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HERBS: Echinacea

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Scientific name

Echinacea purpura, Echinacea angustifolia, Echinacea pallida

Other names

Coneflower, purple coneflower, black Sampson, Sampson root, sonnenhut, igelkopfwurzel

Brand name

Echinagard�, Echinacin�

Purported uses

  • To treat the common cold: Most clinical trials do not support this use. One clinical trial supports the use of Echinacea for reducing the length of�colds, but not the severity of symptoms.�
  • As an antiseptic: Laboratory studies suggest that Echinacea has�anti-bacterial qualities. This use has not been tested in humans in clinical trials.
  • To stimulate the immune system: Laboratory and animal studies suggest that Echinacea extracts stimulate different parts of the immune system.�There is no proof from clinical trials that these effects occur in humans. �
  • To treat viral infections: Laboratory studies suggest that Echinacea is anti-viral. This use has not been tested in humans other than to treat the common cold.
  • For faster wound healing: No scientific evidence supports this use.


A recent analysis of 59 brand name echinacea products found that 48% did not contain the species of Echinacea on the label and 10% contained no measurable Echinacea. Less than half of the products met the labeled quality standards.


Theoretically, because of potential aggravation of underlying disease state, patients with autoimmune disorders (e.g. systemic lupus erythematosus and rheumatoid arthritis), multiple sclerosis, other progressive collagenous disorders, tuberculosis, HIV, and AIDS should not consume echinacea.

Adverse reactions

  • Common: Headache, dizziness, nausea, constipation, and mild epigastric pain, rash.
  • Rare: Dermatitis, anaphylaxis.

Drug interactions

1. Immunosuppressants: Theoretically echinacea may antagonize the effects of immunosuppressants.

2. CYP3A4: Echinacea inhibits CYP3A4 in vitro, indicating that it could theoretically increase serum levels and adverse effects of drugs like alprazolam, calcium-channel blockers, and protease inhibitors.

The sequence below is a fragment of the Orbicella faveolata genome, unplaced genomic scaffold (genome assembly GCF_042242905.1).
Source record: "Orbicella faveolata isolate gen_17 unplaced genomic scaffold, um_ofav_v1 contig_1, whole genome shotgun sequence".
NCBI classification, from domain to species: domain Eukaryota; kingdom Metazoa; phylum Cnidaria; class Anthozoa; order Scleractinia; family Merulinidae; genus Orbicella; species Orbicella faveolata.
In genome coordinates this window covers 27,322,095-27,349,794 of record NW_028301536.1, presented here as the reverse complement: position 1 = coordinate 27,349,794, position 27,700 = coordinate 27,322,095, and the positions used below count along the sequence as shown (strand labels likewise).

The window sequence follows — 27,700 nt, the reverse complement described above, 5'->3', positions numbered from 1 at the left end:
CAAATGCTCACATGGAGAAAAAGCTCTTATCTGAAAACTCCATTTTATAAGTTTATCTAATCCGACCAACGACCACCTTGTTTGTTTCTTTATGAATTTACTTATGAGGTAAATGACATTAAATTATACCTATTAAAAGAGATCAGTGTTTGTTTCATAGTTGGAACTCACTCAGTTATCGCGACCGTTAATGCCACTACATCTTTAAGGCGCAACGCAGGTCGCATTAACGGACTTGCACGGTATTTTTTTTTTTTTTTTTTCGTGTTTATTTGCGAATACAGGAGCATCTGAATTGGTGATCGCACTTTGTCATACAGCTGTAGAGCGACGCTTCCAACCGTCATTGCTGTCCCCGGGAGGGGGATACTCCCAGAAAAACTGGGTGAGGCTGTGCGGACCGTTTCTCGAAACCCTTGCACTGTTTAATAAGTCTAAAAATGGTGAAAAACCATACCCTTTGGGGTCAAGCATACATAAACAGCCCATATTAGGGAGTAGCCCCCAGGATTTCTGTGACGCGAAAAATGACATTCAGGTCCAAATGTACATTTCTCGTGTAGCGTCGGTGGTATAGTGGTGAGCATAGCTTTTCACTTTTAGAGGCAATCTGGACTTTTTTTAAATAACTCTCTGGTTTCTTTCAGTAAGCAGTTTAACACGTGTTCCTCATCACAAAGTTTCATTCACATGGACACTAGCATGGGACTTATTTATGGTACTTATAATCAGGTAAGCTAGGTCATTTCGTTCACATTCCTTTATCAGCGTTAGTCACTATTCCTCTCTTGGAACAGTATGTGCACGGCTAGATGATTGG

Newall C, et al. Herbal Medicines: A Guide for Health-Care Professionals, 1st ed. London: Pharmaceutical Press; 1996.

1. Schulz V, et al. Rational Phytotherapy: A Physician's Guide to Herbal Medicine, 4th ed. New York: Springer; 2001.

2. Foster S, et al. Tyler's Honest Herbal: A Sensible Guide to the Use of Herbs and Related Remedies. New York: Haworth Herbal Press; 1999.

3. Giles JT, et al. Evaluation of echinacea for treatment of the common cold. Pharmacotherapy 2000;20:690-7.

4. Grimm W, Muller H. A randomized controlled trial of the effect of fluid extract of Echinacea purpurea on the incidence and severity of colds and respiratory infections. Am J Med 1999;106:138-43.

5. Brinker F. Herb Contraindications and Drug Interactions, 3rd ed. Sandy (OR): Eclectic Medical Publications; 2001.

6. Scott GN, Elmer GW. Update on natural product-drug interactions. Am J Health-Syst Pharm 2002;59:339-47.

7. Blumenthal M, et al. The Complete German Commission E Monographs: Therapeutic Guide to Herbal Medicines. Austin: American Botanical Council; 1998.

8. Schwarz E, et al. Oral administration of freshly expressed juice of Echinacea purpurea herbs fail to stimulate the nonspecific Immune response in healthy young men: results of a double-blind, placebo-controlled crossover study. J Immunother 2002;25: 413-20.

9. Melchart D, et al. Polysaccharides isolated from Echinacea purpurea herba cell cultures to counteract undesired effects of chemotherapy-a pilot study. Phytotherapy Res 2002;16:138-42.

10. Kim LS, et al. Immunological activity of larch arabinogalactan and Echinacea: A preliminary, randomized, double-blind, placebo-controlled trial. Altern Med Rev 2002;7:138-49.

11. Gallo M, Koren G. Can herbal products be used safely during pregnancy? Focus on echinacea. �Can Fam Physician 2001;47:1727-8.

12. Budzinski JW, et al. An in vitro evaluation of human cytochrome p450 3A4 inhibition by selected commercial herbal extracts and tinctures. Phytomedicine 2000;7:273-82.

13. Barrett BP, et al. Treatment of the common cold with unrefined echinacea. A randomized, double-blind, placebo-controlled trial. Ann Intern Med 2002;137:939-46.

14. Gilroy CM, et al. Echinacea and truth in labeling. Arch Intern Med 2003;163:699-704.

15. Melchart D, et al. Echinacea for preventing and treating the common cold. Cochrane Database Syst Rev 2001;4:1-15.

16. Schulten B, et al. Efficacy of Echinacea purpurea in patients with a common cold. A placebo-controlled, randomized, double-blind clinical trial. Arzneimittelforschung 2001;51:563-8.

17. Taylor JA, Weber W, Standish L, Quinn H, Goesling J, McGann M et al. Efficacy and Safety of Echinacea in Treating Upper Respiratory Tract Infections in Children: A Randomized Controlled Trial. JAMA:�JAMA 2003;290:2824-30.

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Overview of Herbs | Alfalfa | Aloe Vera | Burdock | Capsaicin | Cascara | Chamomile | Chaparral | Comfrey | Echinacea | Garlic | Ginger | Ginseng (Asian) | Ginseng (American) | Gotu Kola | Hawthorn | Licorice | Ephedra | Milk Thistle | Sassafras | Blue-Green Algae